[Image-SIG] Creating a Transparent Image and Placing it Over Another Image (txt)

Wayne Watson sierra_mtnview at sbcglobal.net
Tue Apr 7 16:32:23 CEST 2009

Christopher Barker wrote:
> Wayne Watson wrote:
>> Drawing on top of an image doesn't seem like it's going to help much 
>> if I want the user to move the circle-crosshair with his mouse.
> I think we need a little more detail about what you need here:
> Is the cross-hair there for the user to indicate the location of 
> something while using the program, or do you want to be able to save 
> it out as part of a final product image?
Exactly the former. Once the user is happy, then clicking the mouse 
should indicate the x,y pixels he needs for a computation.
> In either case, actually, you do have two choices: it could be a 
> transparent image, or it could be created by "vector" drawing 
> functions, something like one DrawCircle and two DrawLine calls. (what 
> exactly they will be depends on the toolkit)
Tkinter is all I will consider presently.
> >and PhotoShop. The ideas are the same as PIL in that layers correspond
>> to a PIL modes, and bands are sub-layers that contain R,B,G, A. In 
>> PSP, one piles a transparency on top of another layer. In PIL land it 
>> seems like, according to the example, one pastes into the layer.
> I don't think that PIL has the concept of layers, but rather 
> individual images -- you'll have to manage them as layers
Yes, PIL does not use the term layer, unfortunately. BTW, look at my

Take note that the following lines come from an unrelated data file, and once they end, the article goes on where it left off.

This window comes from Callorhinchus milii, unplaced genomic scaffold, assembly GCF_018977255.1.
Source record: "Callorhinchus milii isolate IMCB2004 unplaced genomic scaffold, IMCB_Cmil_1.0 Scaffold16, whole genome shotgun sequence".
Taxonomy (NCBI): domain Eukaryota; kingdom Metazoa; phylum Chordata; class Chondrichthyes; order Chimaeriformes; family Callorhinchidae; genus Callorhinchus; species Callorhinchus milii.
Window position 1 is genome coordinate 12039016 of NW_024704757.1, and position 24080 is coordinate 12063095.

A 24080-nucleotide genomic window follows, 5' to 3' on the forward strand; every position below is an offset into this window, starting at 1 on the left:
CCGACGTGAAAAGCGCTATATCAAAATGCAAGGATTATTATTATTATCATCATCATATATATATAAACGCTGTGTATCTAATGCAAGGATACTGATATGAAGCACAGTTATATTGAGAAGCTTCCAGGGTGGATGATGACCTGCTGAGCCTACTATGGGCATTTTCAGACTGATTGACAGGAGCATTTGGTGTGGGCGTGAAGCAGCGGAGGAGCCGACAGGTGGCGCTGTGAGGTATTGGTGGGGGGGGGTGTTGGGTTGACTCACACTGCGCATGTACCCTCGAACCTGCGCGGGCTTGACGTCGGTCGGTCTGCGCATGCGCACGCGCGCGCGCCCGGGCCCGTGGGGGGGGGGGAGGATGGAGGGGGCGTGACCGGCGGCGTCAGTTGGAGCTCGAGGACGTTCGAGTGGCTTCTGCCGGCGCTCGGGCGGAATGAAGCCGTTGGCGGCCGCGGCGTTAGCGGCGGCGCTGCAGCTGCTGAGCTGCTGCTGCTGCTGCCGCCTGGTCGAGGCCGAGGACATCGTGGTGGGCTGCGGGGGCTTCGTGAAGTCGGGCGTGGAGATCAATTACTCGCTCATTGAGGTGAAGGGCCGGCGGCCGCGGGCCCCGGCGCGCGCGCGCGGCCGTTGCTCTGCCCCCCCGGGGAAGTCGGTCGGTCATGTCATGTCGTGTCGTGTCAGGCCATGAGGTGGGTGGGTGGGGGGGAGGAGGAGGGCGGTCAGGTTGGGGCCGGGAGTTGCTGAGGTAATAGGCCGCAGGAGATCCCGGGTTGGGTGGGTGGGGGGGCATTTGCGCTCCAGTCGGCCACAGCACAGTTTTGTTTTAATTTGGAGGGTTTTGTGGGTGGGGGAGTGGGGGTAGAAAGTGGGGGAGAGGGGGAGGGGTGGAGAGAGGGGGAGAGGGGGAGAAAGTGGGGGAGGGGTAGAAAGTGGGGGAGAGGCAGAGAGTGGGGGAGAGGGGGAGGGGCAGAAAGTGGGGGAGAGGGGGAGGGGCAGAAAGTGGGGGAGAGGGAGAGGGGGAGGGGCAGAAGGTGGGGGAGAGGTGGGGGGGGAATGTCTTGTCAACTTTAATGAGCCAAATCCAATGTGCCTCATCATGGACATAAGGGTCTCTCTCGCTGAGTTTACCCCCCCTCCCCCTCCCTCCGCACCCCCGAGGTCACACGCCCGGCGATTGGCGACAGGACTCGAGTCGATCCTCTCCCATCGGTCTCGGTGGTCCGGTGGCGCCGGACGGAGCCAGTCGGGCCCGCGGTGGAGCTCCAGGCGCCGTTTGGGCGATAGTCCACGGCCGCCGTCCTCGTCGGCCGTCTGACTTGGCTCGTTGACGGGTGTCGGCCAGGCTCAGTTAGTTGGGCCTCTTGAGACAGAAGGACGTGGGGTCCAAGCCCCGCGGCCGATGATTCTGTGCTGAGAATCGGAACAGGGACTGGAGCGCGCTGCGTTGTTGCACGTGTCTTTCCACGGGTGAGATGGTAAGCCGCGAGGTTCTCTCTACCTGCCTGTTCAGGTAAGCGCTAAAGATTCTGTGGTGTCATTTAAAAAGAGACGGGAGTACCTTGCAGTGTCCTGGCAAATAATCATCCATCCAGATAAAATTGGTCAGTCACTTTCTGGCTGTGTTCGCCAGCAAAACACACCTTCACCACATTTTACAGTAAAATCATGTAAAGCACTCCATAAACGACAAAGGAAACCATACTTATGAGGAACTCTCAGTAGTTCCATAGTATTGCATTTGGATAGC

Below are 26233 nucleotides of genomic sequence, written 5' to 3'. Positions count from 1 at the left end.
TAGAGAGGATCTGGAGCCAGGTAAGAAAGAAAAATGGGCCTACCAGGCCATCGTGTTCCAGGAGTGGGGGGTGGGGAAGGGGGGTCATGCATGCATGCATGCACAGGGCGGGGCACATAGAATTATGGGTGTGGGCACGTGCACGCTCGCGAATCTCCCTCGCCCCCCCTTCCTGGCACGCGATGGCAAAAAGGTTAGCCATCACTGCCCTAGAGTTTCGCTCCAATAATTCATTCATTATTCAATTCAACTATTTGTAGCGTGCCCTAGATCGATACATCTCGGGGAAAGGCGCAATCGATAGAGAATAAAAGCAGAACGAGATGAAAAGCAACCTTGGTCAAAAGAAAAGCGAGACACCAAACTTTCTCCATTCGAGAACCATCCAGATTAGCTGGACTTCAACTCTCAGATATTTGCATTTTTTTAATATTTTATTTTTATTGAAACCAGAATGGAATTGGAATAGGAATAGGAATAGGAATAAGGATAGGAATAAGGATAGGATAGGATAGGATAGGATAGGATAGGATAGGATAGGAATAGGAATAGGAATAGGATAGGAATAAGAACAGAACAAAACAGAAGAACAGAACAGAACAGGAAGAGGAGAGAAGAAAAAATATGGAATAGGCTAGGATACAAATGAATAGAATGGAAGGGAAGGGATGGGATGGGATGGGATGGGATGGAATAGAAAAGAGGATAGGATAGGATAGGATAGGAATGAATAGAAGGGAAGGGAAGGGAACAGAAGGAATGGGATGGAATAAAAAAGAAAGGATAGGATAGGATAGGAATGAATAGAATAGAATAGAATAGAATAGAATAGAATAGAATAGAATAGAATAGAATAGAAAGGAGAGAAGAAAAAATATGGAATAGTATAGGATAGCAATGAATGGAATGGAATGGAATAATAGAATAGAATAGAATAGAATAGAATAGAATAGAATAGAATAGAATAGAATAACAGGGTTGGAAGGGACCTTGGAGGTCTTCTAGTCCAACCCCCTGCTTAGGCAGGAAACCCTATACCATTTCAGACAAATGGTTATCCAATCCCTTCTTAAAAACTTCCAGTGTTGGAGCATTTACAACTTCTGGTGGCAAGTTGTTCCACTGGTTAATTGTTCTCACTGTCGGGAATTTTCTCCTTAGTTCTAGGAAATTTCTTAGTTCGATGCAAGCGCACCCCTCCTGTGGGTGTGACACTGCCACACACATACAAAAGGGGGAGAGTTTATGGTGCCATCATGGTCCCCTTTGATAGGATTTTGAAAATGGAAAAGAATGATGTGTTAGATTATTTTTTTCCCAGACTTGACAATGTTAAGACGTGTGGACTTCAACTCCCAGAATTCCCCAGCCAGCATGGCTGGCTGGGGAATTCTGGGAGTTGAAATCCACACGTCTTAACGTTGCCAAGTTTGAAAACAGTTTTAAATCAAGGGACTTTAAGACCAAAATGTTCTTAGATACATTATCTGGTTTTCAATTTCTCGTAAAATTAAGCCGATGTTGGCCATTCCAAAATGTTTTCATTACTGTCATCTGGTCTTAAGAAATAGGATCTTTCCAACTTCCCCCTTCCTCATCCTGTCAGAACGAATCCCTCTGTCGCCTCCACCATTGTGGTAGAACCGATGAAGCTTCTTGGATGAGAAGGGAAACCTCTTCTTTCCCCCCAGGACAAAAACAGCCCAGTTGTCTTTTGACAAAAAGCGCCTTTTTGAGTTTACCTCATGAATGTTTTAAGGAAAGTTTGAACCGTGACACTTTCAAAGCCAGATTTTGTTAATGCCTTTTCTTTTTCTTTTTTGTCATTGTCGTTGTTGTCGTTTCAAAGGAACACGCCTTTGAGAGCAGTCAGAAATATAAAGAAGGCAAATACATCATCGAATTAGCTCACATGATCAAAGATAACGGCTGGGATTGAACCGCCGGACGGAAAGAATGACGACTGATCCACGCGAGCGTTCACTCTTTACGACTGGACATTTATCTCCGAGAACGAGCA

post higher up in the thread. A simple change in the web example program 
produced a transparency as one might expect.
> yourself. But yes, paste() is the method to draw one image on top of 
> another. It also may or may not make sense to use your GUI toolkit 
> drawing capabilities, rather than PIL, to composite the layers. I 
> probably would with wx -- I don't know about TK.
>> Something that may be instructive on these needs is Grayson's book on 
>> Tkinter, which has a few chapters on the web. He provides all the 
>> examples, and one chapter of his book is a drawing program that uses 
>> rubberband effects, and moving objects on the canvas--
The download of Pmw left me the lurch for now. There's a part of the 
install process that is not explained for Win. I sent the host (a 
person) a msg. Although, I've heard on another list that Pmw is nearly 
dead it doesn't look that way to me. The posts and updates there look 
quite current.
> And that's all using the TK Canvas features -- I think. I was thinking 
> that your cross hairs are more analogous to a "rubber band" box.
>> As for xpPython, I know little about it. I'm working with a 2000+ 
>> line program written by someone else that uses Tkinter. I'm adding 
>> new features to it, and  not so sure it's wise to go off onto some 
>> other form of Python or toolkits without understanding what I've 
>> really got.
> TK is quite capable, I mentioned wx, 'cause I know it well -- you can 
> google around to get a sense of the strengths of the toolkits, if you 
> are considering a change, but I don't imagine you can't use TK for this.
Maybe Tk is not usable here, but I'd like to know definitely one way or 
the other. Canvas has create items like polygons, and arcs. I see that 
each has a transparency of some sort. It's not obvious what that's about.
> -Chris


           Wayne Watson (Watson Adventures, Prop., Nevada City, CA)

             (121.01 Deg. W, 39.26 Deg. N) GMT-8 hr std. time)****

          "Less than all cannot satisfy Man." -- William Blake

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